Oddisee // Live Review & Photoset

8th May | Fleece

Photos: Kristina Kimlickova

DJ Unknown opened the set with the gentle instrumental of ‘After Thoughts’, setting the mood with tantalising notions. The crowd swayed expectantly. Oddisee confidently bounced onto the stage with an appreciative sparkle in his eyes and continued to manifest modesty throughout the rest of his set, whether through his movements, conversation with the crowd or, of course, his lyrical content.

Oddisee has a tangible honesty about him, explaining his Sudanese heritage on his father’s side and asking the fan who shouted, “You’re a genius,” to email his dad and let him know that. There’s a common misconception that if you’re on stage then you’re living a perfect life of glitz and glamour, but Oddisee puts his listeners straight in a vulnerable yet self-assured and intellectual commentary.

He performed ‘Own Appeal’ from 2013’s Tangible Dream with the lyrics, “I’m still all about the music, I don’t monitor plays, I don’t monitor hits and I don’t monitor clicks.” To then question DJ Unknown, “Yo, do you ever listen back to your lyrics and realise the hypocrisy of them? It’s relative to time I guess, please listen to my music on Spotify!” He pleaded with the crowd innocently, recognising the livelihood-giving revenue online streaming provides, but also his aversion to a system that previously didn’t serve him.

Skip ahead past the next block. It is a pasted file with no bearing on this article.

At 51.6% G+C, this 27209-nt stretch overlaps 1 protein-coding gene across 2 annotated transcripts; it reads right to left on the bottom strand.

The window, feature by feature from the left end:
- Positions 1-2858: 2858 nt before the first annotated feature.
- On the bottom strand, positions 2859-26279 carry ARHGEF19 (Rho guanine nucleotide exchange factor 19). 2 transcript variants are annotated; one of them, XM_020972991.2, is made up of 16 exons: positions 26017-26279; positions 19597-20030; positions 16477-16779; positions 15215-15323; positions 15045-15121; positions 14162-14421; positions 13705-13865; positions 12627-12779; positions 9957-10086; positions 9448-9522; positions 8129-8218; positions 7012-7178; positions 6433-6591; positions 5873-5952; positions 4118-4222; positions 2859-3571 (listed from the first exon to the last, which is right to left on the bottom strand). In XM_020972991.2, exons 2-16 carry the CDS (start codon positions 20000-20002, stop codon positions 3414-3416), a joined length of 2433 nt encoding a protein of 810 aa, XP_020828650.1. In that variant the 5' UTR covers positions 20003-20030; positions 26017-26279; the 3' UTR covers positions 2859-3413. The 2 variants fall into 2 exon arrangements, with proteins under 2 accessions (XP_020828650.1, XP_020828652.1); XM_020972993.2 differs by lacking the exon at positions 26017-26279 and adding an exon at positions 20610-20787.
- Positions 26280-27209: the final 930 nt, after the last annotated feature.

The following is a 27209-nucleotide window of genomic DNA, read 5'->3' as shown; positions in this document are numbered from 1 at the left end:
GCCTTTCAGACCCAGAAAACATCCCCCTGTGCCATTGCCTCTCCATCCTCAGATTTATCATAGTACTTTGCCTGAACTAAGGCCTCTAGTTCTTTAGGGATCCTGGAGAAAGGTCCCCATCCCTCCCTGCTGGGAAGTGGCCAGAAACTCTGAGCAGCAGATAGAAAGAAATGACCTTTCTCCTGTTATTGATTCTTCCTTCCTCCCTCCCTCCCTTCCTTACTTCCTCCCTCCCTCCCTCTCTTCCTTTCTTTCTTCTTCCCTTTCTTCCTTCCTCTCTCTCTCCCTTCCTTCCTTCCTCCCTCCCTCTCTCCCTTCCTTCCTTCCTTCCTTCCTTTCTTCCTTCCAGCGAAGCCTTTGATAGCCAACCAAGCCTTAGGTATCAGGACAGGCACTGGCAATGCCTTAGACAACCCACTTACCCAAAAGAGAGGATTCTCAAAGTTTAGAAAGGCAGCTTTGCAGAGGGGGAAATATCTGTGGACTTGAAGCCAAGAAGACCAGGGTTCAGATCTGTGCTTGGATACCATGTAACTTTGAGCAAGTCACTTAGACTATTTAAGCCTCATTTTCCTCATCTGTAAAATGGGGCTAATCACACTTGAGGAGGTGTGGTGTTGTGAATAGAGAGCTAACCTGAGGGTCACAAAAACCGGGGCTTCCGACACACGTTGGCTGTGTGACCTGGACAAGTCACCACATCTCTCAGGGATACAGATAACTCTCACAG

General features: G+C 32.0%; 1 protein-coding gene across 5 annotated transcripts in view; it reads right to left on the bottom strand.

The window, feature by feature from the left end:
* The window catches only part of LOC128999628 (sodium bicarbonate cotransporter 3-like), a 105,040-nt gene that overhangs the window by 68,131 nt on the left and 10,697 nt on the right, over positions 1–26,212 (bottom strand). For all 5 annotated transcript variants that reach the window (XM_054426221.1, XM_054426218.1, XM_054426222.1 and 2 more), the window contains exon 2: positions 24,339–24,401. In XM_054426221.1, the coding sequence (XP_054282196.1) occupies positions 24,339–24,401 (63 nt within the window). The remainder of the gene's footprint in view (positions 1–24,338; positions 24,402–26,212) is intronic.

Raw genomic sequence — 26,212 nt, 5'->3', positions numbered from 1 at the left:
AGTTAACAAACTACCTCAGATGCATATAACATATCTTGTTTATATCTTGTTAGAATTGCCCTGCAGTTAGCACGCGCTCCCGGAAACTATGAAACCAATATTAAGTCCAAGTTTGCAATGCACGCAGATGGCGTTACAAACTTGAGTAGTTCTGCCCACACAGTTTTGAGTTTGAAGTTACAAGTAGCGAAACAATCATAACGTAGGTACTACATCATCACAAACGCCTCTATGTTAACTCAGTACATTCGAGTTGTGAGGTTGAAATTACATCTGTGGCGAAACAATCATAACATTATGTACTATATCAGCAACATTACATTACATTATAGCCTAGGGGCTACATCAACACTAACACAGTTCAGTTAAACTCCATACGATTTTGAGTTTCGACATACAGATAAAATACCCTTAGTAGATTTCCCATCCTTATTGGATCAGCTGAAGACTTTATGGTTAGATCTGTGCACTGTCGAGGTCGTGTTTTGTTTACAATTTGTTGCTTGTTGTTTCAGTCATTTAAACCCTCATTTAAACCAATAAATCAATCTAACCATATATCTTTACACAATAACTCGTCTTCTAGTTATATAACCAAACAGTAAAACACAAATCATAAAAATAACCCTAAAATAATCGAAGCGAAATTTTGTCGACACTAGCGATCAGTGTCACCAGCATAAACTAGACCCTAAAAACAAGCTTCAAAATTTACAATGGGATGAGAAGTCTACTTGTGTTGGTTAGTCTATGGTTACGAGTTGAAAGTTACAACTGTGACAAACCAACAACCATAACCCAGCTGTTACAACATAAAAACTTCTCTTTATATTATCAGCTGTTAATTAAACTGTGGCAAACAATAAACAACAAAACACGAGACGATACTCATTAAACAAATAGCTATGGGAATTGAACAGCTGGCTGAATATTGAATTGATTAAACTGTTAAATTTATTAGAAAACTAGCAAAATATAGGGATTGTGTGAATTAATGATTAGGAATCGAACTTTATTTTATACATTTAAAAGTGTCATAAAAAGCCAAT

The pair had an easy-going energy. DJ Unknown vibed along to the tunes, fluttering his fingers and echoing choruses. You’d think a hyped-up hype man is a given at hip-hop gigs, but so often there’s a disconnect between rapper and DJ; that didn’t appear here at all. At one point, DJ Unknown came to the front of the stage to rap too, a satisfying break in the set. The crowd cheered at his inviting American old-school style.

Oddisee effortlessly engaged us in chanting lyrics to several tunes. Occasionally, he comically mimicked the crowd’s murmur, laughing at our disarray which only spurred us on to impress with Bristol’s audience participation abilities more. But who wouldn’t want to be a part of the positive mantras ‘That’s Love’, ‘Never Not Getting Enough’, and ‘I Just Wanna Be Happy, I Just Wanna Be Free, I Just Wanna Be Left Alone”?

When he migrated into his fast flow, I was impressed by his unmatchable clarity, maintaining his soft but meaty tones and allowing his trust in his message to glide through each punctual beat. Politically charged perhaps, but we weren’t left drained by the state of the system. This perhaps was helped by him poking fun at the worst probability about Trump’s wall being an increase in the price of avocados to $40 and how after Brexit all we will have left at a decent price is apples.

There seemed to be plenty of energy floating around The Fleece, with a respectful, diligent crowd. The dancey grooves of tunes like ‘Things’ made it difficult to resist letting your body flow and full props go to the teenage boy next to me who flung his hands to every tune and mouthed nearly every lyric. Seeing him and the gig in general reinstated my faith in people and our ability to fight the good fight. If only we could have a few more role models like Oddisee.

See the video to NNGE (feat. Toine) here: